Pediatric Hypermagnesemia Clinical Presentation

Updated: Aug 16, 2018
  • Author: Alicia Diaz-Thomas, MD, MPH; Chief Editor: Sasigarn A Bowden, MD  more...
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Presentation

History

Symptoms of hypermagnesemia are nonspecific at lower levels (2-4 mEq/L) and may include the following:

  • Nausea

  • Vomiting

  • Flushing

  • Lethargy

  • Weakness

  • Dizziness

Higher levels may lead to a depressed sensorium, and cardiopulmonary arrest may occur at extreme levels (>10-15 mEq/L).

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Physical

Hypermagnesemia results in loss of deep-tendon reflexes at levels of 4-6 mEq/L. At magnesium levels of more than 5 mEq/L, CNS depression, which may range from drowsiness to coma, begins. Although concentrations of magnesium of more than 10 mEq/L lead to respiratory depression in adults, this may occur at much lower levels in the newborn.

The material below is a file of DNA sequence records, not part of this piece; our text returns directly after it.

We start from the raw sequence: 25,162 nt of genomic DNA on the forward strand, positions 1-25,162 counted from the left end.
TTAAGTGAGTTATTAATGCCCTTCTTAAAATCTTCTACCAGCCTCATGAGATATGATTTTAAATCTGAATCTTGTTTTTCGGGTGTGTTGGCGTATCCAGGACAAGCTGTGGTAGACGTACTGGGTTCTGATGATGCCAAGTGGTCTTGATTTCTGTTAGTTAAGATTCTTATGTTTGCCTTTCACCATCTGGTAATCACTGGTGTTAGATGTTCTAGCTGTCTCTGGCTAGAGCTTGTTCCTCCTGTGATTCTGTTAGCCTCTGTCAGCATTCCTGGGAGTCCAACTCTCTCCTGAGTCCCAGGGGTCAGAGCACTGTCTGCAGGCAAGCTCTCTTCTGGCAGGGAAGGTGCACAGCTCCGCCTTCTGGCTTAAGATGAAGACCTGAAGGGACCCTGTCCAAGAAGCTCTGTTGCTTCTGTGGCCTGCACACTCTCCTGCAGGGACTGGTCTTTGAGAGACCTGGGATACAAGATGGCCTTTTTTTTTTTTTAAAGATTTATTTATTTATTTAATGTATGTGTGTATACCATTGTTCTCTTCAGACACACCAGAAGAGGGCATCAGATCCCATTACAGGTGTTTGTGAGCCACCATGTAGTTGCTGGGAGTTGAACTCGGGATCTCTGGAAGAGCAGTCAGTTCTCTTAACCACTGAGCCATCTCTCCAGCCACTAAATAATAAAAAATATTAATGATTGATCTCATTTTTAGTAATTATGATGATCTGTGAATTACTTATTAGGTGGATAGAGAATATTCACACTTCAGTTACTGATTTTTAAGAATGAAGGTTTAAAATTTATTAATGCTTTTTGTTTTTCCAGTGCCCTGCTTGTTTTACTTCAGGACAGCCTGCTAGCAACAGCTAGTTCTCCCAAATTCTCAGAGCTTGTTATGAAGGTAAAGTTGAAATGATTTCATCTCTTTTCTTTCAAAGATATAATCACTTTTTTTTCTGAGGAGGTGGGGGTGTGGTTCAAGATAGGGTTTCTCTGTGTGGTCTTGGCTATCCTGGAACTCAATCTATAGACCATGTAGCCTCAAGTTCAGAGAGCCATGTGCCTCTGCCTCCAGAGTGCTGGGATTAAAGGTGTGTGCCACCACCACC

Hypermagnesemia has a negative effect on heart rate. [8] Beginning with magnesium serum levels of 4.5 mEq/L, depression of sinoatrial node activity and atrial fibrillation may occur. Higher magnesium levels increase the P-R interval, widen the QRS complex, and can cause intraventricular conduction delays. Serum magnesium concentrations greater than 15 mEq/L can lead to complete heart block and asystole.

At varying levels (5-8 mEq/L), hypermagnesemia may produce vasodepression of vascular smooth muscle leading to systemic hypotension.

Although the absolute serum levels are important, the rate of rise is even more significant. For instance, a fast rise in serum level can produce cardiovascular symptoms more readily than can a slower rise in serum levels.

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Causes

Major predisposing factors for the development of hypermagnesemia include the following:

  • Renal failure (acute or chronic)

  • Iatrogenic over administration of magnesium (eg, antacids, cathartics)

  • Neonates born to mothers treated with magnesium sulfate for eclampsia

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